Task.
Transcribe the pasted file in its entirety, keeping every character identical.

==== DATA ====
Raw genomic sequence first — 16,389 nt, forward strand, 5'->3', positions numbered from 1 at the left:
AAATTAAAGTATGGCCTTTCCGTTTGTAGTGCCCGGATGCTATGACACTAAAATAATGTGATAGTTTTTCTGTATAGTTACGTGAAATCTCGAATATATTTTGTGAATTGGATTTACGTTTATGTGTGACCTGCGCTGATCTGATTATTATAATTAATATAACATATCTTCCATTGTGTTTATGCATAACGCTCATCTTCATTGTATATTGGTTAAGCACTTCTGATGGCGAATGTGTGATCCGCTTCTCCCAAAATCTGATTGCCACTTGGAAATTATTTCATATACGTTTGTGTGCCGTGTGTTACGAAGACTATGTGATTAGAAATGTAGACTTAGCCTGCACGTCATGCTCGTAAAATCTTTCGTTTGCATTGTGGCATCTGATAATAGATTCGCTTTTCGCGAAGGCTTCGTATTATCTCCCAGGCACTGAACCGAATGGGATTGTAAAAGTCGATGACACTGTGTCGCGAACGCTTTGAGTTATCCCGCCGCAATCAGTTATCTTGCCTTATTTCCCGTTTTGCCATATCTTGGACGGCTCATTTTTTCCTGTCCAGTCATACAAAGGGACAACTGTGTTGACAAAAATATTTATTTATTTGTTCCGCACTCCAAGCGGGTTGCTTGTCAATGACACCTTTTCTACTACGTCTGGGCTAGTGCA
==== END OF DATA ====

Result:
Raw genomic sequence first — 16,389 nt, forward strand, 5'->3', positions numbered from 1 at the left:
AAATTAAAGTATGGCCTTTCCGTTTGTAGTGCCCGGATGCTATGACACTAAAATAATGTGATAGTTTTTCTGTATAGTTACGTGAAATCTCGAATATATTTTGTGAATTGGATTTACGTTTATGTGTGACCTGCGCTGATCTGATTATTATAATTAATATAACATATCTTCCATTGTGTTTATGCATAACGCTCATCTTCATTGTATATTGGTTAAGCACTTCTGATGGCGAATGTGTGATCCGCTTCTCCCAAAATCTGATTGCCACTTGGAAATTATTTCATATACGTTTGTGTGCCGTGTGTTACGAAGACTATGTGATTAGAAATGTAGACTTAGCCTGCACGTCATGCTCGTAAAATCTTTCGTTTGCATTGTGGCATCTGATAATAGATTCGCTTTTCGCGAAGGCTTCGTATTATCTCCCAGGCACTGAACCGAATGGGATTGTAAAAGTCGATGACACTGTGTCGCGAACGCTTTGAGTTATCCCGCCGCAATCAGTTATCTTGCCTTATTTCCCGTTTTGCCATATCTTGGACGGCTCATTTTTTCCTGTCCAGTCATACAAAGGGACAACTGTGTTGACAAAAATATTTATTTATTTGTTCCGCACTCCAAGCGGGTTGCTTGTCAATGACACCTTTTCTACTACGTCTGGGCTAGTGCA